For now, product-specific incentives are motivating people to make their homes more efficient, thanks to tax credits in the American Recovery and Reinvestment Act of 2009. Soon, say some, the major drivers of such improvements will shift to performance-based incentives — as in, prove that you’ve improved your home’s overall energy performance, and get money back.
And, hire certified contractors to execute the work, and test to verify that it was done safely and effectively.
And, spend far less than many existing incentives might compel you to spend.
Look ahead, says Carl Seville of Seville Consulting. “In the early stages, most of the stimulus money takes a prescriptive path: you replace things, you get this much money. But over the long term, [federal and state governments] are going to move to a performance-based model” of improving efficiency, he says.
Raising the Bar
“We have this problem … in that almost all incentives work against the most cost-effective loading order,” Golden says. He illustrates this premise in the graphic, and says that smarter incentives lie in the American Clean Energy and Security Act of 2009 (the energy bill), now inching its way through Congress. An element of the bill known as REEP, for Retrofit for Energy and Environmental Performance, calls to boost building efficiency 20% nationally, through incentives such as those in the list at right, and validated through pre- and post-retrofit energy audits using the Home Energy Rating System (HERS) or equivalent.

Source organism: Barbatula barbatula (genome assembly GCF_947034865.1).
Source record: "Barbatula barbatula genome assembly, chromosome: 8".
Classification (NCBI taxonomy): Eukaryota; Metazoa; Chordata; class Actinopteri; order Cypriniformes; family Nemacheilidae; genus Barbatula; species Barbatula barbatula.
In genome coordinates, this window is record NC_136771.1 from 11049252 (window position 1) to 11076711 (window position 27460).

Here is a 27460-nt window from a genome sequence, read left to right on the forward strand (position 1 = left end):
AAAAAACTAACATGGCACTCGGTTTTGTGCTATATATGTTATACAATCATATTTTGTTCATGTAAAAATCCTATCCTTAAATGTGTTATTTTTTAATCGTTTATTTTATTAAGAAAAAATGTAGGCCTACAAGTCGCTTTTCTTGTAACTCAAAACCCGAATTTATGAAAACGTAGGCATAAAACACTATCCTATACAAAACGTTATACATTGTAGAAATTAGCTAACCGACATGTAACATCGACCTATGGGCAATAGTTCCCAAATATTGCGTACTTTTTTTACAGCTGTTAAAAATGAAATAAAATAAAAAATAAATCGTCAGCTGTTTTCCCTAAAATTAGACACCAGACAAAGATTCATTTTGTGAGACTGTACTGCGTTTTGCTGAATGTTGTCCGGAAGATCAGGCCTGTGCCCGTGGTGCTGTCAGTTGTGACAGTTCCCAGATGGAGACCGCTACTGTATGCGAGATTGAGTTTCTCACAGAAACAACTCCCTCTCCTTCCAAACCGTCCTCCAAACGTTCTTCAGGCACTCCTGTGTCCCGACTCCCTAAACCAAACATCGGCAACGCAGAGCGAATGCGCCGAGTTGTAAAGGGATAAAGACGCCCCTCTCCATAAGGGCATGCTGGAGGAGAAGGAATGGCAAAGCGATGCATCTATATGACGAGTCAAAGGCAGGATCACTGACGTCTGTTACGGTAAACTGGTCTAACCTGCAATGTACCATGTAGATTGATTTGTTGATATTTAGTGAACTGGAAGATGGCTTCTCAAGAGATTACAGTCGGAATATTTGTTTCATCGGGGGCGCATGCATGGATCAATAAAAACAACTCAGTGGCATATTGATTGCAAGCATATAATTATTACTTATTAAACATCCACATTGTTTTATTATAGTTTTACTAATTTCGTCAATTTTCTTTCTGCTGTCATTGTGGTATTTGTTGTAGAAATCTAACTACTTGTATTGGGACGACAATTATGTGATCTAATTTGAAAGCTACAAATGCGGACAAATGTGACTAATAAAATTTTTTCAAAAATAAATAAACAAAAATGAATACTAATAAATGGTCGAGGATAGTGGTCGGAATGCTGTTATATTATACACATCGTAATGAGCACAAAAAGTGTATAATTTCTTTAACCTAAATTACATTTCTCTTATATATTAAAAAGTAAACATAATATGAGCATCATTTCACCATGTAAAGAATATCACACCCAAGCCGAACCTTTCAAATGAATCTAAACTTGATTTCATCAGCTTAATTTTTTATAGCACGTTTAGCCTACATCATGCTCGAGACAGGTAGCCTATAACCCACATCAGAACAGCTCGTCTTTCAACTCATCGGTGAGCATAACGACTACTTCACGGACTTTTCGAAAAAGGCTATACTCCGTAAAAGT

Other groups joining Efficiency First in supporting REEP include the Building Performance Institute (BPI), whose contractor accreditation standards or the equivalent are specified in REEP.
Performance-based standards “will spark the demand that will really push this industry to develop a competitive presence,” says Larry Zarker, BPI’s CEO. “Contractors will realize that they’ll benefit by setting the bar higher.”
“There is no shortcut to real training,” agrees Devon Hartman, of Hartman Baldwin Design/Build Hartman Baldwin Design Build, in Claremont, Calif. Instead of a “rush to spend” stimulus money encouraging inadequately trained people to do poor or ineffectual work, he advocates for higher standards and greater understanding of efficiency’s cost-benefit equation.
These sources are aware that many remodelers are in survival mode. But they say that it’s critical to find time to really understand efficiency. “Step back and ask where things are going,” Golden says. “And point your ship there.” —Leah Thayer, senior editor, REMODELING.